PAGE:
TOKYO (Kyodo) -- The Japanese government could decide Thursday whether to stick to its plan to end the COVID-19 state of emergency covering the Tokyo metropolitan area this weekend or to further extend the measure, officials said Monday.
While some in the administration of Prime Minister Yoshihide Suga are in favor of easing some restrictions, there are lingering concerns over a resurgence in infections and the spread of more contagious variants of the novel coronavirus, said the officials, who spoke on condition of anonymity.
Suga told a parliamentary session it was impossible to say just yet whether the state of emergency could be lifted for Tokyo and Kanagawa, Chiba and Saitama prefectures, stressing he would look at the latest data and consult with health experts before making a final decision.
Under the emergency, people are being urged to avoid leaving home unnecessarily, while restaurants and bars must close by 8 p.m. Businesses are encouraged to adopt remote working, while attendance at large-scale events such as concerts and sports games has been capped at 5,000.
Infections had been falling since the restrictions were imposed on Jan. 7, but the pace of decline has bottomed out in recent weeks and even slightly rebounded in some prefectures.
Tokyo reported 175 new coronavirus cases on Monday, up from 116 a week earlier and bringing its cumulative total to 115,584. Saitama saw 72 cases the same day, up from 65 a week prior.
According to the officials, Suga is set to confer with members of his Cabinet including health minister Norihisa Tamura and Yasutoshi Nishimura, minister in charge of Japan's coronavirus response, as early as Tuesday on whether the situation has improved enough to lift the emergency.
The decision comes with less than five months until the Tokyo Olympics, which the International Olympic Committee and the local organizers insist will go on despite concerns over the pandemic.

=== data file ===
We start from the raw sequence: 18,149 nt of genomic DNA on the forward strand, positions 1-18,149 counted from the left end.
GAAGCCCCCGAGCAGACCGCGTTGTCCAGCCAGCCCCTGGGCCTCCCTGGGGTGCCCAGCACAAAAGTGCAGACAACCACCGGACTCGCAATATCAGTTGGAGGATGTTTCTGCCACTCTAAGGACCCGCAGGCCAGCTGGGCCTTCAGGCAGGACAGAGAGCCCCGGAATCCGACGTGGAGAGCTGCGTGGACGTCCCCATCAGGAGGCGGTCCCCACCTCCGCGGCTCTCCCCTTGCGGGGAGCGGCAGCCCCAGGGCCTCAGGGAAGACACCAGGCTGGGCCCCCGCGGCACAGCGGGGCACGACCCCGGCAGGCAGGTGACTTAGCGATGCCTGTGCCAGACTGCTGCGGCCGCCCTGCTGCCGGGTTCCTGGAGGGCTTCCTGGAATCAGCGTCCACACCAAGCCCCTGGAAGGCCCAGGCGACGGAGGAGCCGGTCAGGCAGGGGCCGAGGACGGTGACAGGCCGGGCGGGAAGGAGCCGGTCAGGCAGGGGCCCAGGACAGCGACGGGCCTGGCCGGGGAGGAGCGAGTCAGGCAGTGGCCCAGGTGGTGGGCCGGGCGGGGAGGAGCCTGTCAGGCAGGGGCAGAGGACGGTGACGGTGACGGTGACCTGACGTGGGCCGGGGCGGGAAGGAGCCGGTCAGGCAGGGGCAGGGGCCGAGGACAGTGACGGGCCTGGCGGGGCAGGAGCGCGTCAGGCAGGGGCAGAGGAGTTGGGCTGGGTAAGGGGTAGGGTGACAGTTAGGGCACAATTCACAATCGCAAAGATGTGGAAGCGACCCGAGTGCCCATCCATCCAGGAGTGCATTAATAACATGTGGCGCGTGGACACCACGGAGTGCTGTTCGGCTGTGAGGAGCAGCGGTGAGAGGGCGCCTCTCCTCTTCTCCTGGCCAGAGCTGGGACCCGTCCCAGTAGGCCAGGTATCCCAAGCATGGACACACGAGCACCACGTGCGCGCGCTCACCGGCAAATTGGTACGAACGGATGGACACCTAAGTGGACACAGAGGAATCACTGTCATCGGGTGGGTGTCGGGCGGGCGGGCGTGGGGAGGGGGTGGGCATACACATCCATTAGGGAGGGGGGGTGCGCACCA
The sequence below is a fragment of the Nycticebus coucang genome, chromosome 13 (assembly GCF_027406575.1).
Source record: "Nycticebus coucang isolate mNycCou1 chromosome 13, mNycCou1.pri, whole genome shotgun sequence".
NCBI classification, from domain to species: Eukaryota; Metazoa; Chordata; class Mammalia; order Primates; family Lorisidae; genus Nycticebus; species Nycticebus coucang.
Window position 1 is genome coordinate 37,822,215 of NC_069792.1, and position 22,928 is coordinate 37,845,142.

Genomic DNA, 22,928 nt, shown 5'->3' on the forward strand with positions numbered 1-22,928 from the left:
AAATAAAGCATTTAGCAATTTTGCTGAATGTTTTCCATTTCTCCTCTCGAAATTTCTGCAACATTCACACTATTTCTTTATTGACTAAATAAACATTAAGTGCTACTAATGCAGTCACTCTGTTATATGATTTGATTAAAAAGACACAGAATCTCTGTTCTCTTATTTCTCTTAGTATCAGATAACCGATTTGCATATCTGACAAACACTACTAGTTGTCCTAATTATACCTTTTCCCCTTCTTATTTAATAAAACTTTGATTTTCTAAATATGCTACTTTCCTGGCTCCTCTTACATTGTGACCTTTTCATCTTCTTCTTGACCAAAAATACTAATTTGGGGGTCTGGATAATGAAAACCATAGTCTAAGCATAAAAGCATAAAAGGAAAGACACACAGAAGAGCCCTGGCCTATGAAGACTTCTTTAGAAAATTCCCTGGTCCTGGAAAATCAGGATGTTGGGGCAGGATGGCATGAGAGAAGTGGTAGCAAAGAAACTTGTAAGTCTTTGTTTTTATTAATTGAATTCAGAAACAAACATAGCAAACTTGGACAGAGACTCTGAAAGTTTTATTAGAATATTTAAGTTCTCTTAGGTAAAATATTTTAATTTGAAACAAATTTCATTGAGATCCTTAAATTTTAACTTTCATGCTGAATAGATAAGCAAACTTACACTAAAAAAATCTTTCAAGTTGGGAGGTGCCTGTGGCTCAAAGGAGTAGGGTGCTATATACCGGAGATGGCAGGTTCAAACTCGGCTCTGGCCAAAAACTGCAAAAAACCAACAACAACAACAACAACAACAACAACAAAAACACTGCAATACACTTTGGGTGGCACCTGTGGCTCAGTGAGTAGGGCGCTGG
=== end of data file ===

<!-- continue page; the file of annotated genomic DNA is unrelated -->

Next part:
A senior administration official said an exit from the state of emergency looked likely, given the decline in infections and the receding risk of hospitals becoming overwhelmed as beds to treat COVID-19 patients have become more widely available.
The Ministry of Health, Labor and Welfare's advisory board is expected to hold a meeting on Wednesday to make its assessment, with Suga to announce a decision at a meeting of the government's COVID-19 task force possibly on the following day.
Governors of the Tokyo metropolitan area were split on the appropriate direction to go in. "We are not at the stage of asking for (the emergency) to be lifted," Saitama Gov. Motohiro Ono told reporters, adding that another extension was still an option.
Kanagawa Gov. Yuji Kuroiwa said easing restrictions was "going in the right direction," while Chiba Gov. Kensaku Morita said it was too early to say either way. Tokyo Gov. Yuriko Koike simply called on the public to keep up measures to prevent the virus from spreading.
Some health experts, meanwhile, warn even an extension would be insufficient to further bring down infections. Shigeru Omi, head of the government's COVID-19 subcommittee, told the parliamentary session it would not be a "real solution."
A government source echoed the view, saying restrictions currently in place had reached their limits.
Suga declared a one-month state of emergency in the metropolitan area on Jan. 7 amid a surge in infections, later expanding the measure to a total of 11 prefectures and extending it for most of them by another month, to March 7. It was further extended by two weeks to Sunday for the capital and its neighbors.
Like other countries, Japan has tightened border controls to prevent coronavirus cases from overseas, barring entry to virtually all nonresident foreign nationals. As COVID-19 vaccinations have become more widespread, however, discussions on how to safely resume travel are ramping up.
Taro Kono, the minister in charge of vaccination efforts, said Monday the government would look into issuing certificates to people who have been vaccinated if asked to do so by other countries.
"If requested internationally, we will have no other choice but to consider" the move, Kono said in the parliamentary session, adding the certificates would not be used domestically. Last month, he appeared to shoot down the idea, arguing it would exclude people who cannot be inoculated because of allergies.